What is otosclerosis?
Otosclerosis can cause severe hearing loss and even complete deafness. How does this middle ear disease develop, what constitutes it, and how ENT doctors recognize and treat the disease? This article clarifies.
Otosclerosis is a middle ear disease. In advanced stages, the disease can also spread to the inner ear.
The prefix oto- comes from the Greek oũs (ous) meaning ear. Sclerosis is a thickening or hardening of organs and tissues.
In otosclerosis, an otherwise mobile bone that transmits sound to the inner ear hardens. The consequences range from hearing loss to deafness. In most cases, this is accompanied by low-pitched tinnitus.
To understand why ossification in the middle ear can have such serious consequences for our hearing, one must first understand how our ear works.
Sound travels to our ear through the air. The pinna conducts the sound through the ear canal to our eardrum. The sound causes the eardrum to vibrate. On the other side of the eardrum is a chain of small bones. The hammer, anvil and stirrup. These transmit the motion to a small membrane called the oval window. Behind the oval window is our inner ear. A bony cochlea filled with fluid. This is where our sensory hairs sit, which transmit a stimulus to the brain when the fluid moves, causing us to perceive a sound.
marked in blue: auditory canal; green: ossicular chain; orange: cochlea and organ of balance
In healthy ears, our ossicles can vibrate freely because they are connected at both ends with flexible membranes. In otosclerosis, the metabolism of the bone tissue at the oval window is disturbed. Growths occur that restrict the ability to move. As a result, not every movement of the eardrum reaches our inner ear. This is how conductive hearing loss develops.
Progression of the disease causes the ossicular chain to stiffen completely, which can then even lead to deafness.
"An enlargement of the previous illustration. Outlined in orange: The site of bone tissue proliferation."
Otosclerosis is noticeable by a gradual loss of high-frequency hearing, usually beginning in one ear. The patient does not feel pain, but over time the hearing loss increases and the other ear is affected. When the disease spreads to the inner ear, tinnitus and balance disorders may also be present. In this case, tinnitus is far more common than the rarely occurring balance disorders.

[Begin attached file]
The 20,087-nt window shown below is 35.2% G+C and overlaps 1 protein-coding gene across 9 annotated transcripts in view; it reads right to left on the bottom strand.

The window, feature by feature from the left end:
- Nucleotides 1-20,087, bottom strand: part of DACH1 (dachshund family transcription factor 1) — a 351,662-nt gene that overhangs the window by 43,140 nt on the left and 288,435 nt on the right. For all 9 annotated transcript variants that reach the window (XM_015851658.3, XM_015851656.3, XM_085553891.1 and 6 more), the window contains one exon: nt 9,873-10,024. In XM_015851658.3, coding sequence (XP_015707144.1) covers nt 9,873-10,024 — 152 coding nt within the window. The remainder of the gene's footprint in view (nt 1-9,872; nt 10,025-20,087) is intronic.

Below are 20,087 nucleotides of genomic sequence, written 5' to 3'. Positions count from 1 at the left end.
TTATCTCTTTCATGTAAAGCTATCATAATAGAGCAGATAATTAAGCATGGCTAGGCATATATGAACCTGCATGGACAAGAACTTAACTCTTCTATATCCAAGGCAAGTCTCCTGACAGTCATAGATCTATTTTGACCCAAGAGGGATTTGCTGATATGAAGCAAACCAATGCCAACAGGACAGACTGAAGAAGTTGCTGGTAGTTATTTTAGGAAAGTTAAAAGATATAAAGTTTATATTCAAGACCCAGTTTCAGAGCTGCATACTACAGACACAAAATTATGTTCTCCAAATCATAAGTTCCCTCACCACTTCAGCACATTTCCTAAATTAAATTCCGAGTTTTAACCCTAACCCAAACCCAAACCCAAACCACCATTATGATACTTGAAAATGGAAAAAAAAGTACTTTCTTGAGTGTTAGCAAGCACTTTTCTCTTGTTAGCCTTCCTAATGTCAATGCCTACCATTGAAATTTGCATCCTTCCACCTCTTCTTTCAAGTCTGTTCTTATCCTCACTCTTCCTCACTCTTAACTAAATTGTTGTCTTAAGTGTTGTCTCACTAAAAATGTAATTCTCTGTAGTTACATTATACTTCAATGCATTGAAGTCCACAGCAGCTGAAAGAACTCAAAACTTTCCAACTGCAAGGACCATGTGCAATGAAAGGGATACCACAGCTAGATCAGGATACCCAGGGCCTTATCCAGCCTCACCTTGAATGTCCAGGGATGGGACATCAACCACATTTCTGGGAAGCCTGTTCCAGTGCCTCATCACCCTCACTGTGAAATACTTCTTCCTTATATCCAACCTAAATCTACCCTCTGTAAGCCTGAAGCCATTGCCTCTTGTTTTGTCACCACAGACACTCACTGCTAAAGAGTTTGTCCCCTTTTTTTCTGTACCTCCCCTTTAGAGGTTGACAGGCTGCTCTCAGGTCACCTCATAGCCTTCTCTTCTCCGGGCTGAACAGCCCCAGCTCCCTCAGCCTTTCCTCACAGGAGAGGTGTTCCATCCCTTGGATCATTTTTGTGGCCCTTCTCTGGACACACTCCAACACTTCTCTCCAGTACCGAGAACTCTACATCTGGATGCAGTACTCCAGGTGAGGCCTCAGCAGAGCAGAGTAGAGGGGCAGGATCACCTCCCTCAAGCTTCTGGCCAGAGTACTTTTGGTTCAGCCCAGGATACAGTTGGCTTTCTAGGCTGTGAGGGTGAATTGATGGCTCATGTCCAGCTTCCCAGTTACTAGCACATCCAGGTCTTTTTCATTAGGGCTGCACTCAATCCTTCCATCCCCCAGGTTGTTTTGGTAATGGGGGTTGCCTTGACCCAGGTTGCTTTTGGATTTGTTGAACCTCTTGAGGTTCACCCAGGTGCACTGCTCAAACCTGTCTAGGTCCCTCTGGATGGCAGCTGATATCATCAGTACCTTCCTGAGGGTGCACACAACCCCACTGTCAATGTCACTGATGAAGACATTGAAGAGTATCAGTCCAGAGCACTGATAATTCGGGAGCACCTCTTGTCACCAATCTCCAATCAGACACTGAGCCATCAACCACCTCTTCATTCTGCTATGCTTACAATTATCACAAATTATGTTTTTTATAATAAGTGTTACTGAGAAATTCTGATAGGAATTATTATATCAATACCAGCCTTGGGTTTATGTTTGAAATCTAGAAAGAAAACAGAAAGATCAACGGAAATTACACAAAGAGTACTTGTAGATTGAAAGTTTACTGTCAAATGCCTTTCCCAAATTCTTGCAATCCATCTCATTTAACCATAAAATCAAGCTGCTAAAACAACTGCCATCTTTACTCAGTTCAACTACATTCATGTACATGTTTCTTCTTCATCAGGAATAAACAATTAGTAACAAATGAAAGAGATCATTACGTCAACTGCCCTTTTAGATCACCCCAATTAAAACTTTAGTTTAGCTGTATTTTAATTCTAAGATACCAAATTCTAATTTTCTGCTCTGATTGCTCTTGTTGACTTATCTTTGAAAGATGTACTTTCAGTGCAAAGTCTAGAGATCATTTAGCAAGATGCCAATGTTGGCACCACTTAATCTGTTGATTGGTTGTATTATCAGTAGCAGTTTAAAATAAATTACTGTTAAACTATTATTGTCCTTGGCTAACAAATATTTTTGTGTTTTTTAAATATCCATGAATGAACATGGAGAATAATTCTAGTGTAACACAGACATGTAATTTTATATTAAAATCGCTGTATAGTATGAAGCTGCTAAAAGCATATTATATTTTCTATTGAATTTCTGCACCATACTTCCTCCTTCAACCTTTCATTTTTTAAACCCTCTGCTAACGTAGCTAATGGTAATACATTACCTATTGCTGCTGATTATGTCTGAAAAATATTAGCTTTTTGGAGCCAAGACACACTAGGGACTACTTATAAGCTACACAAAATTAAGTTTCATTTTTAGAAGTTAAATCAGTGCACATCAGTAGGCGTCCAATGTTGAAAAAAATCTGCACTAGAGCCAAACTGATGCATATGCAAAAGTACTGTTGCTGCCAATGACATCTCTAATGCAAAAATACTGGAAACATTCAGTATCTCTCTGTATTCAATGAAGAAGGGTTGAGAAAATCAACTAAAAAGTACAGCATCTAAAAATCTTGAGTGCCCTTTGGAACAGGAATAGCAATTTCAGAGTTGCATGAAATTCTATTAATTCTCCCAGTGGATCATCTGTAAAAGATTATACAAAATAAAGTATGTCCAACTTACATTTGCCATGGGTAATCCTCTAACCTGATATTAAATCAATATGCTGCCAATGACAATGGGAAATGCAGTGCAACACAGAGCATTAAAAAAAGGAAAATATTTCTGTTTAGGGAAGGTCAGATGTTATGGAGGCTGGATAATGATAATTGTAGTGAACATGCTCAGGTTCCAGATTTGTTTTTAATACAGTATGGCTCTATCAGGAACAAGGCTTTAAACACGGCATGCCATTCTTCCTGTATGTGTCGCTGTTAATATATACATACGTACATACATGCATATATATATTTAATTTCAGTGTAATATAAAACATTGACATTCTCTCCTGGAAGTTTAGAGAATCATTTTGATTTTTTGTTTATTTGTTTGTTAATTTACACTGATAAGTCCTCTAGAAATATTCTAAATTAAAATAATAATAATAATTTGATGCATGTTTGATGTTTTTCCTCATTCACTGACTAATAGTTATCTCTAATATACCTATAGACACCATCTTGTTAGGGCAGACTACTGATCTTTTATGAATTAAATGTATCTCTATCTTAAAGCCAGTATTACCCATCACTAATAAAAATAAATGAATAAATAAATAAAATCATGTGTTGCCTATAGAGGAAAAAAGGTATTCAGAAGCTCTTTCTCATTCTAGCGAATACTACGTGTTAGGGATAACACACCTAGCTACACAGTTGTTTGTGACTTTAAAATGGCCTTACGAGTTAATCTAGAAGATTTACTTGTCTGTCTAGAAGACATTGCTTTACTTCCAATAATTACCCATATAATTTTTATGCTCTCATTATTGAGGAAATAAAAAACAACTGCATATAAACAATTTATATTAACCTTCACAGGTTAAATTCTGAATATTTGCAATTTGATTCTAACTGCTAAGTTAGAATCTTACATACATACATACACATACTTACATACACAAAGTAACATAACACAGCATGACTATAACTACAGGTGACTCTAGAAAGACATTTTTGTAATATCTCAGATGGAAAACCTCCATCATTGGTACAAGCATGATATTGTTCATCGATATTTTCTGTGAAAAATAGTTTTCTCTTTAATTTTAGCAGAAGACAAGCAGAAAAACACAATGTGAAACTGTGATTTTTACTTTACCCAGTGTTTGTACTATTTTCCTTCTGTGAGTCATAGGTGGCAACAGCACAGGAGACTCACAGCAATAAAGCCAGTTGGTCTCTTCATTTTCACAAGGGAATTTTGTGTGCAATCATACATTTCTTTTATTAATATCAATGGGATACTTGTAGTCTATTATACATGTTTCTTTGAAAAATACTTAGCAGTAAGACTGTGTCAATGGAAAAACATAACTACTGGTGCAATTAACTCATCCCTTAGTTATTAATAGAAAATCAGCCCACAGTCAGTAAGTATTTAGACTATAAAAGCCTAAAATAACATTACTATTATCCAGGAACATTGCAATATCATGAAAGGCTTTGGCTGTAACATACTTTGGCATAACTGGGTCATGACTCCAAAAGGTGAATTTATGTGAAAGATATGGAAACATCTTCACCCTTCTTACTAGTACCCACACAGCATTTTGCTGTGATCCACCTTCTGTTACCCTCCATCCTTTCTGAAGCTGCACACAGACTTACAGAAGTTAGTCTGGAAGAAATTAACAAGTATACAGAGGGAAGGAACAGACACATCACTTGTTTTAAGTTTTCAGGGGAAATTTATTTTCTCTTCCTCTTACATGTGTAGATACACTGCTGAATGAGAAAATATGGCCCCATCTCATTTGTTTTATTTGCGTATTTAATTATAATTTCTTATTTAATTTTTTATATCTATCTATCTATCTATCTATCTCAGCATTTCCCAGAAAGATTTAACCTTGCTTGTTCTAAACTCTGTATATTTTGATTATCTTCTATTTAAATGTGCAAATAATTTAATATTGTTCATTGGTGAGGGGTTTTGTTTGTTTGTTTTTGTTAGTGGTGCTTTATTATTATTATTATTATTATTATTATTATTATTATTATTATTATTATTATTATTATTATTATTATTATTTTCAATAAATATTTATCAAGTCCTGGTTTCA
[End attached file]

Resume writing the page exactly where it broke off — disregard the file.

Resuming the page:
In a preliminary interview, the medical history, the patient is asked about previous diseases and cases in the family environment. If there are multiple cases of otosclerosis in your family tree, the risk that you will also develop the disease increases.
In otoscopy, the medical examination of the ear canals and eardrum, nothing can be detected in otosclerosis. Only when the disease is very advanced, a red spot on the eardrum can be observed. Usually, otoscopy serves to rule out other diseases, such as exostoses or otitis media.
An important part of the diagnosis is tonal audiometry - the hearing test. First, the patient is presented with soft sounds at different frequencies that get steadily louder. The client gives a sign as soon as the sound becomes quietly perceptible to him. The result of the test is the client's hearing threshold, i.e., the range above which the client perceives sounds is determined.
This test is supplemented by a second one. A so-called bone-conduction earpiece is placed on the patient's skull bone behind the ear. The vibrations from the earpiece travel through the skull bone directly into the inner ear, and the client perceives the sound. Again, as in the first test, the client gives a signal as soon as he perceives the sound. The result of the measurement is the hearing performance of the inner ear.
Typically in otosclerosis, there is a difference between these two hearing thresholds. The bone conduction threshold is at lower levels than the air conduction threshold. This is referred to as conductive hearing loss.
In addition, the ENT physician can examine the vibration ability of the eardrum in a tympanogram. Here, a probe is placed in the auditory canal, which on the one hand builds up pressure in the auditory canal and on the other hand emits a measuring tone. Otosclerosis reduces the eardrum's ability to vibrate.
If there is conductive damage, a low-pitched ringing in the ears is heard, and physical examination rules out otitis media, the diagnosis is considered confirmed.
"In red, we see the path that sound takes when it is transmitted via air conduction. In blue, on the other hand, the transmission via bone conduction."
The success of treatment depends on the progress of the disease at diagnosis. No cure is possible with medication.
Minimally invasive surgery is usually performed to remove the bone growth and insert a new stapes. 9 out of 10 patients report improvement or elimination of hearing loss after surgery. A common side effect is a feeling of dizziness, which subsides a few days after surgery.
At the first signs, the rule is: go to your trusted ENT practice as soon as possible and, if necessary, start treatment quickly.